What are you looking for when you bet on horse racing? Are you trying to pick a lot of winners, have a high ROI in the short-term, or playing the long game looking for one big score? If you want to cash a lot of tickets, straight bets like win, place and show are the easiest ways to grind out day-to-days winnings. Easier exotics include exactas, trifectas, daily doubles, and Pick 3’s, while superfectas and super high fives are very difficult.
The Pick 4 is perhaps the best balance. It provides an opportunity for a big win, but it’s also a bet than can be hit with some consistency if played properly (and assuming you have a decent sized bankroll).
Let’s dive into the Pick 4.
This is essentially a four-race parley: you must select the winner of four consecutive races. Tracks usually offer one or two race sequences (occasionally three) where Pick 4s are permitted. Frequently, the final four races of a card are Pick 4 events.
The standard minimum is 50¢. There may be a few outlier tracks where each combination costs $1.
While Sam Houston Race Park takes only 12-percent off the top, generally the Pick 4 is highly taxed, up to as much as 26-percent. Low 20s is the most frequent percentage; a lot of venues are in the mid-20s.
Because there is an affordability factor – the 50¢ minimum means, for only $8, you can play two horses in each race -there will be some uninformed players throwing cash at the most likely combinations (i.e. the top favorite or two in each race). But by and large, serious handicappers are betting the Pick 4.
Unlike the Pick 5 and Pick 6, the Pick 4 is frequently a strong play. It is fairly easy to spend $50 or less and give yourself a good chance at a hefty payout. Let’s take a look at an example of how you might play a Pick 4.
Like we discussed in the Pick 3 article, tiering is recommended, and dividing horses into A’s, B’s, C’s and X’s is helpful. (A horses = the most likely winners, in your opinion. B horses = next-most likely. C horses = slim chance to win. X horses = no chance to win.)
Review the chart below, and the bets that follow, to understand how you might go about attacking a Pick 4 sequence.
Race 1: A: 3, 6. B: 11. C: 1, 7. X: 2,4,5,8,9,10,12.
Race 2: A: 4. B: 1,2,7. C: 5. X: 3,5,6,8,9,10,11,12.
Race 3: A: 1,5,6. B: none. C: none. X: 2,3,4,5,7,8,9,10,11,12.
Race 4: A: 6. B: 1 C: 3. X: 2,4,5,7,8,9,10,11,12.
Bet #1 (All As at $2 per combination): 3,6 with 4 with 1,6,8 with 6 ($12 total bet)
Bet #2 (3 As and 1 B at $1 per combination): 11 with 4 with 1,6,8 with 6 ($3 total bet)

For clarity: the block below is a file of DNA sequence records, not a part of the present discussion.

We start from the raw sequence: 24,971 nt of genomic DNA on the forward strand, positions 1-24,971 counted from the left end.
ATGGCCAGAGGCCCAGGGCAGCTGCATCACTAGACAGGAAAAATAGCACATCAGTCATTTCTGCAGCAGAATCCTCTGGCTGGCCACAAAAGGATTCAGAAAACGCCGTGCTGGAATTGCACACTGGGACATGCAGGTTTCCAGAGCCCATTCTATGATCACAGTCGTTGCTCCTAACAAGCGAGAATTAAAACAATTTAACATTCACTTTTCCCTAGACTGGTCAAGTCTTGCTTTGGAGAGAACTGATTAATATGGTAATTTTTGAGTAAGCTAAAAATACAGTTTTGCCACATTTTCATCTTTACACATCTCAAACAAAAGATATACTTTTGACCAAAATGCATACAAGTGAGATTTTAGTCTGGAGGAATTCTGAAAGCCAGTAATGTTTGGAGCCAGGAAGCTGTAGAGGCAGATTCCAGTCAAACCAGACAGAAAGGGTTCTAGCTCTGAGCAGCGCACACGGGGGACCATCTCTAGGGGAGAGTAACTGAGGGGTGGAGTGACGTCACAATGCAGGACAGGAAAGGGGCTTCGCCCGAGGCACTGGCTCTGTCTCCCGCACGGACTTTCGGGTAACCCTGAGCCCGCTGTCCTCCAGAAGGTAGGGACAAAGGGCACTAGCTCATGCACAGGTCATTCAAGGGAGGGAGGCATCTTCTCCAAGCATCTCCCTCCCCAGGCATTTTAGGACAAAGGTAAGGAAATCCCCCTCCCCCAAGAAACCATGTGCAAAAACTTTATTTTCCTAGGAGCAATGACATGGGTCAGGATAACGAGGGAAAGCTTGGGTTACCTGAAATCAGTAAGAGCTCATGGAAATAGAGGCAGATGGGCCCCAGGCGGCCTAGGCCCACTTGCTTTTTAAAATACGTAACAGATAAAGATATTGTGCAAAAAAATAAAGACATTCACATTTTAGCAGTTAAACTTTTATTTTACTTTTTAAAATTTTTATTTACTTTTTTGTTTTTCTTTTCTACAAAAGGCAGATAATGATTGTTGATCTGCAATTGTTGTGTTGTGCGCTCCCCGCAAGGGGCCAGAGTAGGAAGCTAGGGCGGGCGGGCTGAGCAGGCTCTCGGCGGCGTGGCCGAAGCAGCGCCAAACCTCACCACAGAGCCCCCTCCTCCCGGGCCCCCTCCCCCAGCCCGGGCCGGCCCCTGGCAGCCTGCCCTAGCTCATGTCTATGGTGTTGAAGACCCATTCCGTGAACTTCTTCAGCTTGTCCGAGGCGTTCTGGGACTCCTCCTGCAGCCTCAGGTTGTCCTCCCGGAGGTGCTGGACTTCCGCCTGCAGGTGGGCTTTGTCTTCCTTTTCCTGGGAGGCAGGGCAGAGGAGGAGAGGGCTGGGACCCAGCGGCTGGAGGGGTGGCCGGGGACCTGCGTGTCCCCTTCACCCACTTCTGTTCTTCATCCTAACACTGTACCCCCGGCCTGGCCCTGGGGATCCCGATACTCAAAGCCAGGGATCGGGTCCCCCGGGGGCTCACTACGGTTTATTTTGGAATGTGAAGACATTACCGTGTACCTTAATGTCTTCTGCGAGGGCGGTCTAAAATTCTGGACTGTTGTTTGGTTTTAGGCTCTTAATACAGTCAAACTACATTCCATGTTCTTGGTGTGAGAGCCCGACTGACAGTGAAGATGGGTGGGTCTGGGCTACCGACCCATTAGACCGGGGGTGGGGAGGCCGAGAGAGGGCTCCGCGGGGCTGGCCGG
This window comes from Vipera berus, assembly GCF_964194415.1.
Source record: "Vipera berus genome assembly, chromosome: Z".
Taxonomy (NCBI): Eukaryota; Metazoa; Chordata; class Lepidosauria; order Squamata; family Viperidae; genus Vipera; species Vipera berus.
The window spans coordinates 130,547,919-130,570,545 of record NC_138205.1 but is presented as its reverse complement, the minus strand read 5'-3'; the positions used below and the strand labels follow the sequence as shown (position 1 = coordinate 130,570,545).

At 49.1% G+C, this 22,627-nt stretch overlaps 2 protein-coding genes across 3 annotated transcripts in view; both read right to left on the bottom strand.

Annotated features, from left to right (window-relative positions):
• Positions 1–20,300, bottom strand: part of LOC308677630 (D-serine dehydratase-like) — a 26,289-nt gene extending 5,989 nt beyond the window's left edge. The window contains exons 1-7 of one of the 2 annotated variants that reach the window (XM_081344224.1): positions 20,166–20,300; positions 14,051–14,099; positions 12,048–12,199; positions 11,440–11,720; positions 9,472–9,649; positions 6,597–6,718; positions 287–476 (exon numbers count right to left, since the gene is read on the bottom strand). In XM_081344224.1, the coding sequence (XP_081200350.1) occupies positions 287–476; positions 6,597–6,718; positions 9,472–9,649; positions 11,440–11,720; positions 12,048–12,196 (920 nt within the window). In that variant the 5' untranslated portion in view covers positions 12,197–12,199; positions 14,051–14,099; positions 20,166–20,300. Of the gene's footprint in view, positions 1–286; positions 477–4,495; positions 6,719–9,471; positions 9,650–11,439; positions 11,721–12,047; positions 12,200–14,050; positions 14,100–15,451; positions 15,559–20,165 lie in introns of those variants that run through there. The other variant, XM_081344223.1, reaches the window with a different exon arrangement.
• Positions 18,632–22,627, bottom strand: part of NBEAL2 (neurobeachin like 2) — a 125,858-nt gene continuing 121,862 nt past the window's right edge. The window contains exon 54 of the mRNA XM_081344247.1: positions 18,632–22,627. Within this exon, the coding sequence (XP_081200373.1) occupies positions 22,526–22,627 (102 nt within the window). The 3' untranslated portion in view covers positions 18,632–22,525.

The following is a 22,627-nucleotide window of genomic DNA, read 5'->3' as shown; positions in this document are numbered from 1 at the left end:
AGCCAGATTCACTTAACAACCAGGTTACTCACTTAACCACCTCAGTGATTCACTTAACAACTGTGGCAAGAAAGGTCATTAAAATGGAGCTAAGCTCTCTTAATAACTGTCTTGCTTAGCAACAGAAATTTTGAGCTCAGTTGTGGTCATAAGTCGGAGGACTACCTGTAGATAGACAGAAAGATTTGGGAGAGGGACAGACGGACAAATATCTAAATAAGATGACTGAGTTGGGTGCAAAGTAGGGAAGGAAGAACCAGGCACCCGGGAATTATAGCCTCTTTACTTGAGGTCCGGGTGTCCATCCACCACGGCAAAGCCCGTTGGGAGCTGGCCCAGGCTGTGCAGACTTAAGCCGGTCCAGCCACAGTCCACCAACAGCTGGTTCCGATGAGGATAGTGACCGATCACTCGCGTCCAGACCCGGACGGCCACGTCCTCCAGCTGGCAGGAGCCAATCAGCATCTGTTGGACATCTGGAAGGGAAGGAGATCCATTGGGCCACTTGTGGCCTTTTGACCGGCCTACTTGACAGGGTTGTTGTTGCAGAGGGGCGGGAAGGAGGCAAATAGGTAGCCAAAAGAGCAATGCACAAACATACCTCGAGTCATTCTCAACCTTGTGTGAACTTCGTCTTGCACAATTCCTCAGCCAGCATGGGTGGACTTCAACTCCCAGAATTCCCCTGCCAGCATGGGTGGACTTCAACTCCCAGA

Bet #3 (3 As and 1 B at $1 per combination): 3,6 with 1,2,7 with 1,6,8 with 6 ($18 total bet)
Bet #4 (3 As and 1 B at $1 per combination): 3,6 with 4 with 1,6,8 with 1 ($6 total bet)
Bet #5 (2 As and 2 Bs at $1 per combination): 11 with 1,2,7 with 1,6,8 with 6 ($4.50 total bet)
Bet #6 (2 As and 2 Bs at 50¢ per combination): 11 with 4 with 1,6,8 with 1 ($1.50 total bet)
Bet #7 (2 As and 2 Bs at 50¢ per combination): 3,6 with 1,2,7 with 1,6,8 with 1 ($9 total bet)
Bet #8 (3 As and 1 C at 50¢ per combination): 1,7 with 4 with 1,6,8 with 6 ($3 total bet)
Bet #9 (3 As and 1 C at 50¢ per combination): 3,6 with 5 with 1,6,8 with 6 ($3 total bet)
Bet #10 (3 As and 1 C at 50¢ per combination): 3,6 with 4 with 1,6,8 with 3 ($3 total bet)
This wager costs $63, but can be reduced to $43.50 by playing the A-only combo for $1 and all other tickets for 50¢.
If you break horses down into As, Bs, and Cs, you can easily punch the ticket into drfticketmaker.com or the tickermaker app and it will spit out all of the combinations. Why this is a smart way to play? Because you take the combination you like the best (All ‘s) and bet it for more money ($2 or $1) than your other picks. But your secondary choices (the Bs) are able to win two races and still allow you to cash if two A’s also win. Tickets with one B choice and three As pay double since you bet them for $1 in an ideal scenario, rather than 50¢ for two Bs and two As.
Finally, you will also win if one of your longshots, the Cs, hits the winner’s circle along with three As.
If you handicap really well in three races, and hit a C in the other, you can hit a Pick 4 that might have a 20/1 or 50/1 shot in it, creating a very large payout.
Make no mistake, if you are looking to cash a ticket and think you can do so for $10 or $15, think twice before betting the Pick 4 (a Pick 3 or daily double might be more advisable). There will be times that your conviction is right, but more often than not, you will need some backup horses. Of course, there are certain sequences without a ton of horses, or that include a couple of massive favorites, and that can make it feel more like a double or Pick 3.
Be careful betting too many combinations if there are multiple big favorites. If a large majority of the pool is going to two chalk horses, you are more or less playing a fancy daily double, and if you spend too much cash on a double, the payout will not justify the wager.
Finally, some sequences are too difficult to try a Pick 4. When there are big fields and lots of possibilities, or you can’t pare down your A choices to one or two horses in each race, then you don’t have enough conviction and should pass.
Avoid caveman tickets, too, i.e tickets which do not involve tiering. In our example above, a caveman wager with all the As and Bs would look like: 3,6,11 with 1,2,4,7 with 1,5,6 with 1,6. If you played each combination, it would cost you $36. That might look attractive and affordable. But you haven’t put any additional money on the combinations you believe are most likely to win. You have also eliminated the C horses, which kills your ROI over the long haul because they’re the horses that tend to pay the most.
In sum, the Pick 4 is a good bet, but don’t force it. Not all sequences are created equal, and some will pay too little while others have too high a degree of difficulty.
Photo credit: public domain.
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